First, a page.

Recent Graduates and Young Adults

My children are at an age when they are getting ready to go off to college and live on their own. As a parent, I take them to the doctor's office, help with school work and act as mediator when they do not get along. When I attended college orientation with my oldest daughter a few years ago, I realized for the first time that not only was she going off to college, but she was also on her own and I may no longer be able to help her when she needed it most. She was 18 years old and an adult.

As we get older we may think about preparing a Power of Attorney, Health Care Proxy, HIPAA waivers, and even a Living Will or Last Will and Testament to ensure that our wishes are honored and our families are cared for. I have prepared many such documents for my clients over the years. However, this was the first time I realized that my young daughter may need them as well. No longer could I expect that her school would allow me to access her account to be sure the tuition bills were paid or that her physician would give me her medical information if she were injured or sick. In fact, it is just as important for our children to have the tools in place that allow us to help them when they need us most as they become young adults and go off on their own. The law firm of Anne R. Tessier can help you put a plan in place that meets the needs of young adults.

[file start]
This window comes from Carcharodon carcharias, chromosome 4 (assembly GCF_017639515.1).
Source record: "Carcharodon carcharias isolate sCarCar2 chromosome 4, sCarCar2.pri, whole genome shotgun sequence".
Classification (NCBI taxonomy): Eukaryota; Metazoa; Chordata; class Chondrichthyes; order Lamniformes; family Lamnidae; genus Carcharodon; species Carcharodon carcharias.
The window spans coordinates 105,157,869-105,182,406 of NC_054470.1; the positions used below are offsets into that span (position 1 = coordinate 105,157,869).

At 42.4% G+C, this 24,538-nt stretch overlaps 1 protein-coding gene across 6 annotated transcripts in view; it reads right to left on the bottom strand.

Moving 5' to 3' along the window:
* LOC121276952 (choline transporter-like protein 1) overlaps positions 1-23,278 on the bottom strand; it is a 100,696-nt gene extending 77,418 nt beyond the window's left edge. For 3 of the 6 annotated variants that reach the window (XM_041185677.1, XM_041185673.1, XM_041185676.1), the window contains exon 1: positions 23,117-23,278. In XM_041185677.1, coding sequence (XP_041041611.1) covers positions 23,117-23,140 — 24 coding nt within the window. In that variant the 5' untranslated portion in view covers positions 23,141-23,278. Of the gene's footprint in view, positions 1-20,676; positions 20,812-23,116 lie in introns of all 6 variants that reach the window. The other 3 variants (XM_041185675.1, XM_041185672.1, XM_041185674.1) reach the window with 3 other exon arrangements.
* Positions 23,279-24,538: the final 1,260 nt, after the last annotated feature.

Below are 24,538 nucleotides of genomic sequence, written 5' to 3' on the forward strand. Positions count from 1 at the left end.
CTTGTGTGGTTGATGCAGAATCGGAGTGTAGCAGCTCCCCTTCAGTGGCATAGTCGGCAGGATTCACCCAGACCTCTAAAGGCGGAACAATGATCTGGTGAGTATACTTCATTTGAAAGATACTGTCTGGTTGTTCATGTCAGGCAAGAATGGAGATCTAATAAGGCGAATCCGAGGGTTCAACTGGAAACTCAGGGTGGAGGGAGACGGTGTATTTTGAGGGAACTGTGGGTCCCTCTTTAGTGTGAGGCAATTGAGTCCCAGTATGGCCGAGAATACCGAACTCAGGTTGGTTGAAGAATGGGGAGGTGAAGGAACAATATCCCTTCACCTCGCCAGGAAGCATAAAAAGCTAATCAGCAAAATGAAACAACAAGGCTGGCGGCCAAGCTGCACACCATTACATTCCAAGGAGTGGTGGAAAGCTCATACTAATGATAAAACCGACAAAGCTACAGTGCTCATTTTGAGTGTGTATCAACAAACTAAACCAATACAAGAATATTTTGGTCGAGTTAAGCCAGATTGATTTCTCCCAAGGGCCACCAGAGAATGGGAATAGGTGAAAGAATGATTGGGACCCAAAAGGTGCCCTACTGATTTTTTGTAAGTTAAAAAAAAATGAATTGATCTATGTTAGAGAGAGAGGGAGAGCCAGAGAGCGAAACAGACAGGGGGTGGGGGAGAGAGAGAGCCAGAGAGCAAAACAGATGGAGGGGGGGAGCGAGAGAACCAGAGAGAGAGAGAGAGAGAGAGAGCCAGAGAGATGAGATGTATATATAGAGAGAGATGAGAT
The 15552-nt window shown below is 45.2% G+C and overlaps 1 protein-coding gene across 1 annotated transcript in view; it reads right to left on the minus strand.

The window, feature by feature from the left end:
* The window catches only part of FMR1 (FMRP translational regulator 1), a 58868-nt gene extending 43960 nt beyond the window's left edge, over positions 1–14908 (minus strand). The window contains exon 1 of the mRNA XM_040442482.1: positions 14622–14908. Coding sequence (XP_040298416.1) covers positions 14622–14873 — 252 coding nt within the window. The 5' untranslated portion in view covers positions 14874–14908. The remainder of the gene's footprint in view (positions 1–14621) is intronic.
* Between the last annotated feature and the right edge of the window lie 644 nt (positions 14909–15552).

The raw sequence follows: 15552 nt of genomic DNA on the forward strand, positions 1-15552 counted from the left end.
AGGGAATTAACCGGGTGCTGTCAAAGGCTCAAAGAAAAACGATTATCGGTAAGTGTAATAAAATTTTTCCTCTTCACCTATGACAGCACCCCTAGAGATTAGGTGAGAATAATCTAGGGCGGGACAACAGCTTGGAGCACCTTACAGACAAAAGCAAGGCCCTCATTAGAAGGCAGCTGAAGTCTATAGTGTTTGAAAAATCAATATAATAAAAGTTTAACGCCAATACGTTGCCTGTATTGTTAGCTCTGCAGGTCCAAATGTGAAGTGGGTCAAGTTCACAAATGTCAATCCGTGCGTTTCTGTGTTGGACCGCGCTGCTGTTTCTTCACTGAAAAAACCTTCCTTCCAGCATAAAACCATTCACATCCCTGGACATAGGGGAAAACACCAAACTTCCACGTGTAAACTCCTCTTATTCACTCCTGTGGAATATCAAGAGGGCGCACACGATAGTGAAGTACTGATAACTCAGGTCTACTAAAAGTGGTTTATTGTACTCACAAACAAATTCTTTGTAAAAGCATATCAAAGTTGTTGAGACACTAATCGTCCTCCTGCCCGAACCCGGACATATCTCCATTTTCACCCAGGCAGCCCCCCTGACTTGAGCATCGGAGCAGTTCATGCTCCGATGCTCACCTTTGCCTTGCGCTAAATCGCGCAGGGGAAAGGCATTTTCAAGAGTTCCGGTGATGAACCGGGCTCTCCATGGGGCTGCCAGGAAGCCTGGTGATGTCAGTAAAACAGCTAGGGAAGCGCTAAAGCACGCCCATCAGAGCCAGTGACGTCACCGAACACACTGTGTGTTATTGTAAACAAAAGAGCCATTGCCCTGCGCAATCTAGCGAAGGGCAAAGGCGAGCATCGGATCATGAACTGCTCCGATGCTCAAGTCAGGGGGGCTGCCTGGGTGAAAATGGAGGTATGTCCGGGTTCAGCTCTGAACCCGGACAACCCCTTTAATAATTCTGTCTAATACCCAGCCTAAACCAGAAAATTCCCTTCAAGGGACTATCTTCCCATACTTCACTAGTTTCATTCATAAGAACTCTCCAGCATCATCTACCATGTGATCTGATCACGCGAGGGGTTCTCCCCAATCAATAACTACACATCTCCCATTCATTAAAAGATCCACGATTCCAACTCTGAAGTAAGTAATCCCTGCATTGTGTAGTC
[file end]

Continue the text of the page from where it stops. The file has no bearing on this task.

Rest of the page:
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Website content copyright 2018 Anne R. Tessier. Images copyright 2017 Kat Tessier, used with permission.